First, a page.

Like most “good” Catholics I know, I love Mary (as in, the Blessed Virgin, or whatever title you refer to her as). I say good Catholics in quotes because it is almost a Catholic thing to love Mary, even if you don’t know her very well. But really, who among us knows her well? Not me, actually.
It wasn’t until a recent retreat that I realized I love the idea of her without actually loving her. She’s the mother of Jesus, the sinless, perfect woman, what’s not to love? So I professed my love for her, prayed my rosary, and hung my favorite images of her around our home (and believe you me, I get pretty picky about my Marian images). Without really knowing why, I’ve found myself drawn to her, even if just to a hollow idea of her. There she was, in the corner of my heart, peering in, just watching, but always on the fringe.
On said retreat the priest invited me to really let Mary in, invite her to different scenes in my life and my imagination. The first time I did this with him I confessed that she was pretty hollow, she just sat there. Sure, she could be present, but she was just…there. A whisper, almost a shadow of a person. Even as I grew in my prayer over the course of the retreat, she didn’t say much, but I still found myself drawn her, drawn to inviting her into various memories and aspects of my life and prayer. She still doesn’t say much, at least not in words, but as I’ve begun to draw closer to her, she speaks to me in other ways.
Her arm around my shoulder.
Playing gleefully with my children.
Tossing our youngest daughter up into the air as she (my baby) giggles.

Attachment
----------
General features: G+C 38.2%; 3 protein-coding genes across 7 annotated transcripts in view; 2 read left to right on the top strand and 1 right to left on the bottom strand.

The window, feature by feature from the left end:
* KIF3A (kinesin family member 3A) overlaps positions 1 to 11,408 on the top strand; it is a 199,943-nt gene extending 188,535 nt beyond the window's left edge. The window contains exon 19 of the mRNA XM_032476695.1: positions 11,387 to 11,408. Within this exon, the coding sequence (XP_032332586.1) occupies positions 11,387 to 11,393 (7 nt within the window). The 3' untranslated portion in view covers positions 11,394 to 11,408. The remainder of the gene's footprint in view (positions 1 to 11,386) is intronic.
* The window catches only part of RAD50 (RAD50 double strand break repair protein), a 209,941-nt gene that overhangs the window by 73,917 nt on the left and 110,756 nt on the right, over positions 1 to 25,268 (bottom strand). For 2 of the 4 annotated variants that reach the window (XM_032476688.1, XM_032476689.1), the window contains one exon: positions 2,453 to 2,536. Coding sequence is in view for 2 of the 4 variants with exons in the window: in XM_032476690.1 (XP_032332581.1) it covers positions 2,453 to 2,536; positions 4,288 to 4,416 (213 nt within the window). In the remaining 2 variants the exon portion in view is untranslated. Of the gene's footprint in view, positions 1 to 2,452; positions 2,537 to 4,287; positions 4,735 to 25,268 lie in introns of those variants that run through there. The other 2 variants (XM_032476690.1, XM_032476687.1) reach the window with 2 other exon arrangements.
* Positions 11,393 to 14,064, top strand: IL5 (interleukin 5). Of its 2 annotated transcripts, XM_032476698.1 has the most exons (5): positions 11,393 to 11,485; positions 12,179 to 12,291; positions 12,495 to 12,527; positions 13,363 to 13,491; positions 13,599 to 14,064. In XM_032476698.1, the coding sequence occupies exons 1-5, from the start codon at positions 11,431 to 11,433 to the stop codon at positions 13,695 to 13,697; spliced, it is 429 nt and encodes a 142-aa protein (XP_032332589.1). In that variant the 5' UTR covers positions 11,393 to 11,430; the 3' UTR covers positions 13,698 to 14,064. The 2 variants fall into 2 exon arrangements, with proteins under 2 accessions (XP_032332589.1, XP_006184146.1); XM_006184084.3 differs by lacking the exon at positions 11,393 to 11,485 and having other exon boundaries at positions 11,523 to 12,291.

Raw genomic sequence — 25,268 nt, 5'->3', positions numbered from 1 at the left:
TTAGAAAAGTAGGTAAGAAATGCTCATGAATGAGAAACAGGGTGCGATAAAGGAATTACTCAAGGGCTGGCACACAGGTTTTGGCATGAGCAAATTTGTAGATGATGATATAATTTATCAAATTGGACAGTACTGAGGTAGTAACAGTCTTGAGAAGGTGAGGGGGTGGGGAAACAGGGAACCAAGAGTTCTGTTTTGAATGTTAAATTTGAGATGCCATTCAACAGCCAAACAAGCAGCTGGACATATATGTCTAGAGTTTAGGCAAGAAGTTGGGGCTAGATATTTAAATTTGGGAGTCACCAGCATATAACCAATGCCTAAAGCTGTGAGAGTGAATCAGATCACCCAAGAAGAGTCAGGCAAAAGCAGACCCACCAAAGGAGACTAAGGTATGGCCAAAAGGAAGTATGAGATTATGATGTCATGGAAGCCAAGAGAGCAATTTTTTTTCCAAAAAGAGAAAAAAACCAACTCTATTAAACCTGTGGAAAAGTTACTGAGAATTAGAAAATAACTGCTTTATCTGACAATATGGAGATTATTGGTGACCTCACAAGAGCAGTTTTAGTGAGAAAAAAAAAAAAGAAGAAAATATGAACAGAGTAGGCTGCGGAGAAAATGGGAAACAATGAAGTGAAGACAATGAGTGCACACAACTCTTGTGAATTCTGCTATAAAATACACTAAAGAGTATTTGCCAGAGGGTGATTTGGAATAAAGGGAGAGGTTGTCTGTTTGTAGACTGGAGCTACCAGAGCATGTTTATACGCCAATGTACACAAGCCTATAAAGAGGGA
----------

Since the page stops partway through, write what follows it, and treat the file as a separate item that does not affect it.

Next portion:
Smiling and nodding.
Even without words she’s giving me a tangible example of the kind of mother I want to be. I’ve seen whispers of her in other mothers, but in her is the fullness of motherhood I’ve been desiring. She wraps her arm around me and we look at my children together. Even in this simple imagination, there is peace. Rather than being alone in motherhood, she’s there, guiding me, showing me. I can tell her that I’m not the perfect mother and she doesn’t judge me. There’s no sadness or disappointment in her at all. She simply accepts me as I am and we move forward from there. She is teaching me how to mother, but what is more is that she is teaching me how to be a woman.
Who says I can’t curl up in her arms just because I am mother to my own children? Can she not also be my mother, my Mama? Can she not be with me in there here and now, loving me like a little child, even if my years are beyond that of a little child? I still see my oldest child as a baby and she’s only two and a half. Does Mary not love me and see me as a baby even though I’ve grown? Of course she can. So curl up in her lap, in her arms, in her heart I shall.
Suddenly all of these images around my house make sense. I’ve been longing to be wrapped up her warm embrace for longer than I know but she’s seemed too distant, too perfect for me to just hang out with. Just as Jesus gave His mother to John at the foot of the cross, so too He gives her to us. Can we, like John, take her into our home (John 19:27), rest in her presence, and learn from her sanctity?